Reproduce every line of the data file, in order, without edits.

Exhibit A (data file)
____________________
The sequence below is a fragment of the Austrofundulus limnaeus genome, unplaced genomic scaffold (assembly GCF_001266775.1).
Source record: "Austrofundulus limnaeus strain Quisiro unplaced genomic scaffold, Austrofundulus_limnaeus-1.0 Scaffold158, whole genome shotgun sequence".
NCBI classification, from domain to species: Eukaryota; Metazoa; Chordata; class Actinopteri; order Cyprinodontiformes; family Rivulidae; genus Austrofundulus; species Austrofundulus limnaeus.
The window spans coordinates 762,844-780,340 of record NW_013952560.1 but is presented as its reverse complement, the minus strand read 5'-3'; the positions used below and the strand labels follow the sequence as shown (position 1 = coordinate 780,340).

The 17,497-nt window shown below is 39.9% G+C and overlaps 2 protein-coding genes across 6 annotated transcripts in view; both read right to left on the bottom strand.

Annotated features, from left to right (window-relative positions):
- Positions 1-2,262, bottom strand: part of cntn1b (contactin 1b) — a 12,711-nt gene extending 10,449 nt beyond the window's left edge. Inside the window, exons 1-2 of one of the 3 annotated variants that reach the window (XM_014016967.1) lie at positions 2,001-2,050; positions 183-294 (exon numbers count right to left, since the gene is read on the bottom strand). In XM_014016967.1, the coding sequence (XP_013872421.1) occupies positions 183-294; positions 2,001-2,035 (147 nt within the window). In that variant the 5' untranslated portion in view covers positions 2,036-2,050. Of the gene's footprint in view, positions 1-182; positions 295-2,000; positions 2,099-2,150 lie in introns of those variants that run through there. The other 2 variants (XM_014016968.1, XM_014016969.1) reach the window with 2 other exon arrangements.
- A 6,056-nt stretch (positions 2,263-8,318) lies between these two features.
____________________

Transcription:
The sequence below is a fragment of the Austrofundulus limnaeus genome, unplaced genomic scaffold (assembly GCF_001266775.1).
Source record: "Austrofundulus limnaeus strain Quisiro unplaced genomic scaffold, Austrofundulus_limnaeus-1.0 Scaffold158, whole genome shotgun sequence".
NCBI classification, from domain to species: Eukaryota; Metazoa; Chordata; class Actinopteri; order Cyprinodontiformes; family Rivulidae; genus Austrofundulus; species Austrofundulus limnaeus.
The window spans coordinates 762,844-780,340 of record NW_013952560.1 but is presented as its reverse complement, the minus strand read 5'-3'; the positions used below and the strand labels follow the sequence as shown (position 1 = coordinate 780,340).

The 17,497-nt window shown below is 39.9% G+C and overlaps 2 protein-coding genes across 6 annotated transcripts in view; both read right to left on the bottom strand.

Annotated features, from left to right (window-relative positions):
- Positions 1-2,262, bottom strand: part of cntn1b (contactin 1b) — a 12,711-nt gene extending 10,449 nt beyond the window's left edge. Inside the window, exons 1-2 of one of the 3 annotated variants that reach the window (XM_014016967.1) lie at positions 2,001-2,050; positions 183-294 (exon numbers count right to left, since the gene is read on the bottom strand). In XM_014016967.1, the coding sequence (XP_013872421.1) occupies positions 183-294; positions 2,001-2,035 (147 nt within the window). In that variant the 5' untranslated portion in view covers positions 2,036-2,050. Of the gene's footprint in view, positions 1-182; positions 295-2,000; positions 2,099-2,150 lie in introns of those variants that run through there. The other 2 variants (XM_014016968.1, XM_014016969.1) reach the window with 2 other exon arrangements.
- A 6,056-nt stretch (positions 2,263-8,318) lies between these two features.